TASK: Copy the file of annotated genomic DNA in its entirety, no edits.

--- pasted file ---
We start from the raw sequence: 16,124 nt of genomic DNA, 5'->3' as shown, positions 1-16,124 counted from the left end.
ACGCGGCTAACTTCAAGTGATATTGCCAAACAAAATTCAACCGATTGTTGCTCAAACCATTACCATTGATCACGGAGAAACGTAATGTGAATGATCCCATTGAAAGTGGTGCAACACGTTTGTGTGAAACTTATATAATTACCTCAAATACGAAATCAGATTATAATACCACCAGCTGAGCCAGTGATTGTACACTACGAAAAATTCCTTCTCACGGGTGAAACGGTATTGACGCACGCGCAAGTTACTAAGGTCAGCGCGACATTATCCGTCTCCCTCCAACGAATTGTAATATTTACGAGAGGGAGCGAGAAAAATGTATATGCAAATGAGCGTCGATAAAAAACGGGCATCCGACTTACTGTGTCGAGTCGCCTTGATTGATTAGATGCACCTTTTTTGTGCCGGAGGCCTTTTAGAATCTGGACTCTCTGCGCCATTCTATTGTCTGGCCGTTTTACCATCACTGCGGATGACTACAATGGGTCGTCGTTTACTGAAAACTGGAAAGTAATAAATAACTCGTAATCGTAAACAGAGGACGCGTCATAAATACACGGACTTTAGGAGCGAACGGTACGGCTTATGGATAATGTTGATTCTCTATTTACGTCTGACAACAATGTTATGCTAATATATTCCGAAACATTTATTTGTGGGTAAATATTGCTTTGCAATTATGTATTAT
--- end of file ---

We start from the raw sequence: 16,124 nt of genomic DNA, 5'->3' as shown, positions 1-16,124 counted from the left end.
ACGCGGCTAACTTCAAGTGATATTGCCAAACAAAATTCAACCGATTGTTGCTCAAACCATTACCATTGATCACGGAGAAACGTAATGTGAATGATCCCATTGAAAGTGGTGCAACACGTTTGTGTGAAACTTATATAATTACCTCAAATACGAAATCAGATTATAATACCACCAGCTGAGCCAGTGATTGTACACTACGAAAAATTCCTTCTCACGGGTGAAACGGTATTGACGCACGCGCAAGTTACTAAGGTCAGCGCGACATTATCCGTCTCCCTCCAACGAATTGTAATATTTACGAGAGGGAGCGAGAAAAATGTATATGCAAATGAGCGTCGATAAAAAACGGGCATCCGACTTACTGTGTCGAGTCGCCTTGATTGATTAGATGCACCTTTTTTGTGCCGGAGGCCTTTTAGAATCTGGACTCTCTGCGCCATTCTATTGTCTGGCCGTTTTACCATCACTGCGGATGACTACAATGGGTCGTCGTTTACTGAAAACTGGAAAGTAATAAATAACTCGTAATCGTAAACAGAGGACGCGTCATAAATACACGGACTTTAGGAGCGAACGGTACGGCTTATGGATAATGTTGATTCTCTATTTACGTCTGACAACAATGTTATGCTAATATATTCCGAAACATTTATTTGTGGGTAAATATTGCTTTGCAATTATGTATTAT